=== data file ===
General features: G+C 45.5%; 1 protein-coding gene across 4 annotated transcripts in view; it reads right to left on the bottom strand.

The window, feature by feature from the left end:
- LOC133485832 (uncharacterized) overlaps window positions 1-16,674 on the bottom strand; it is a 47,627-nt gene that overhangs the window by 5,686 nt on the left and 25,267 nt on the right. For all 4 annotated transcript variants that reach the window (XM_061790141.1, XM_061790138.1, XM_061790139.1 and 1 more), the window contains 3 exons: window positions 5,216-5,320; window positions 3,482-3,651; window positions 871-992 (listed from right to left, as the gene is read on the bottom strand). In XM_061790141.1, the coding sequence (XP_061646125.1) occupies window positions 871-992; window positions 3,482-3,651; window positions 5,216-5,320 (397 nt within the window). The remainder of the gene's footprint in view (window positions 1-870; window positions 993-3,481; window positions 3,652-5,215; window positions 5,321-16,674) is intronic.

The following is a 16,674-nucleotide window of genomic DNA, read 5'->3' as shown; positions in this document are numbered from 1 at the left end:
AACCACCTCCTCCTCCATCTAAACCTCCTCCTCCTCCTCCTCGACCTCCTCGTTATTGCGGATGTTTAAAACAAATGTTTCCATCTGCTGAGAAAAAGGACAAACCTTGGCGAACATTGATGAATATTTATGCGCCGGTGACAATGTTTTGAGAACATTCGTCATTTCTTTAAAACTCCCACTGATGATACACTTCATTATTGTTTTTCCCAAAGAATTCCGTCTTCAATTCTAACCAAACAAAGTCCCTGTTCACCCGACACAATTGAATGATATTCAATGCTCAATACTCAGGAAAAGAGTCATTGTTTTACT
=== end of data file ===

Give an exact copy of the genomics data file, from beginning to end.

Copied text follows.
General features: G+C 45.5%; 1 protein-coding gene across 4 annotated transcripts in view; it reads right to left on the bottom strand.

The window, feature by feature from the left end:
- LOC133485832 (uncharacterized) overlaps window positions 1-16,674 on the bottom strand; it is a 47,627-nt gene that overhangs the window by 5,686 nt on the left and 25,267 nt on the right. For all 4 annotated transcript variants that reach the window (XM_061790141.1, XM_061790138.1, XM_061790139.1 and 1 more), the window contains 3 exons: window positions 5,216-5,320; window positions 3,482-3,651; window positions 871-992 (listed from right to left, as the gene is read on the bottom strand). In XM_061790141.1, the coding sequence (XP_061646125.1) occupies window positions 871-992; window positions 3,482-3,651; window positions 5,216-5,320 (397 nt within the window). The remainder of the gene's footprint in view (window positions 1-870; window positions 993-3,481; window positions 3,652-5,215; window positions 5,321-16,674) is intronic.

The following is a 16,674-nucleotide window of genomic DNA, read 5'->3' as shown; positions in this document are numbered from 1 at the left end:
AACCACCTCCTCCTCCATCTAAACCTCCTCCTCCTCCTCCTCGACCTCCTCGTTATTGCGGATGTTTAAAACAAATGTTTCCATCTGCTGAGAAAAAGGACAAACCTTGGCGAACATTGATGAATATTTATGCGCCGGTGACAATGTTTTGAGAACATTCGTCATTTCTTTAAAACTCCCACTGATGATACACTTCATTATTGTTTTTCCCAAAGAATTCCGTCTTCAATTCTAACCAAACAAAGTCCCTGTTCACCCGACACAATTGAATGATATTCAATGCTCAATACTCAGGAAAAGAGTCATTGTTTTACT